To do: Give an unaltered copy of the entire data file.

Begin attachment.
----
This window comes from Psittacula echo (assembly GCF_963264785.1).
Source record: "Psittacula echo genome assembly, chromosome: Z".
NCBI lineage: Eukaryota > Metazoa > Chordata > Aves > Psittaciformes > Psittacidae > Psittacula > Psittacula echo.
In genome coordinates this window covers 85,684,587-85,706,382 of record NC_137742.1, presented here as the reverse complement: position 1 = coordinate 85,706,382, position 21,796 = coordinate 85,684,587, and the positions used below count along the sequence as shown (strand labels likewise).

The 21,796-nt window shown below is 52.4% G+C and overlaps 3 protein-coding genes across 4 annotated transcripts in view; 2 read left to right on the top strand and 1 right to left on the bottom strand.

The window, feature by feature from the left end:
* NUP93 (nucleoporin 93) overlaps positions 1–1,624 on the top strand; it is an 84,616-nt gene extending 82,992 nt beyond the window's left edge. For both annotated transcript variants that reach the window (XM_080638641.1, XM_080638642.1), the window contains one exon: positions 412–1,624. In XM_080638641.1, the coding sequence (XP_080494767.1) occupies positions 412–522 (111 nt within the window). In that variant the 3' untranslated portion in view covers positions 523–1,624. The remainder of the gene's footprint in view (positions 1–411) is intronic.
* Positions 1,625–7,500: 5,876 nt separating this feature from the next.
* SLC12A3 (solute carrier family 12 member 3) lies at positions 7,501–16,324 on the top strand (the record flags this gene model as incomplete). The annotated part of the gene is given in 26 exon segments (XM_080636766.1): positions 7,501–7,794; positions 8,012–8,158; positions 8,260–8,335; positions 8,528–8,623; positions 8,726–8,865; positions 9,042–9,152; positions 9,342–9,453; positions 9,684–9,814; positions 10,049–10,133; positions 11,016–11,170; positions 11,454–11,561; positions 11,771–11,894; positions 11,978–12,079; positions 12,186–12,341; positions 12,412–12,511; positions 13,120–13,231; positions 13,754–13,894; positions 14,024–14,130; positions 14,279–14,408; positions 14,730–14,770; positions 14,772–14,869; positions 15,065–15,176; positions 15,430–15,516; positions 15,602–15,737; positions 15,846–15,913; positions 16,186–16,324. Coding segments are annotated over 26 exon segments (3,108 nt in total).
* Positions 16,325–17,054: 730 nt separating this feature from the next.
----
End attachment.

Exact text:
This window comes from Psittacula echo (assembly GCF_963264785.1).
Source record: "Psittacula echo genome assembly, chromosome: Z".
NCBI lineage: Eukaryota > Metazoa > Chordata > Aves > Psittaciformes > Psittacidae > Psittacula > Psittacula echo.
In genome coordinates this window covers 85,684,587-85,706,382 of record NC_137742.1, presented here as the reverse complement: position 1 = coordinate 85,706,382, position 21,796 = coordinate 85,684,587, and the positions used below count along the sequence as shown (strand labels likewise).

The 21,796-nt window shown below is 52.4% G+C and overlaps 3 protein-coding genes across 4 annotated transcripts in view; 2 read left to right on the top strand and 1 right to left on the bottom strand.

The window, feature by feature from the left end:
* NUP93 (nucleoporin 93) overlaps positions 1–1,624 on the top strand; it is an 84,616-nt gene extending 82,992 nt beyond the window's left edge. For both annotated transcript variants that reach the window (XM_080638641.1, XM_080638642.1), the window contains one exon: positions 412–1,624. In XM_080638641.1, the coding sequence (XP_080494767.1) occupies positions 412–522 (111 nt within the window). In that variant the 3' untranslated portion in view covers positions 523–1,624. The remainder of the gene's footprint in view (positions 1–411) is intronic.
* Positions 1,625–7,500: 5,876 nt separating this feature from the next.
* SLC12A3 (solute carrier family 12 member 3) lies at positions 7,501–16,324 on the top strand (the record flags this gene model as incomplete). The annotated part of the gene is given in 26 exon segments (XM_080636766.1): positions 7,501–7,794; positions 8,012–8,158; positions 8,260–8,335; positions 8,528–8,623; positions 8,726–8,865; positions 9,042–9,152; positions 9,342–9,453; positions 9,684–9,814; positions 10,049–10,133; positions 11,016–11,170; positions 11,454–11,561; positions 11,771–11,894; positions 11,978–12,079; positions 12,186–12,341; positions 12,412–12,511; positions 13,120–13,231; positions 13,754–13,894; positions 14,024–14,130; positions 14,279–14,408; positions 14,730–14,770; positions 14,772–14,869; positions 15,065–15,176; positions 15,430–15,516; positions 15,602–15,737; positions 15,846–15,913; positions 16,186–16,324. Coding segments are annotated over 26 exon segments (3,108 nt in total).
* Positions 16,325–17,054: 730 nt separating this feature from the next.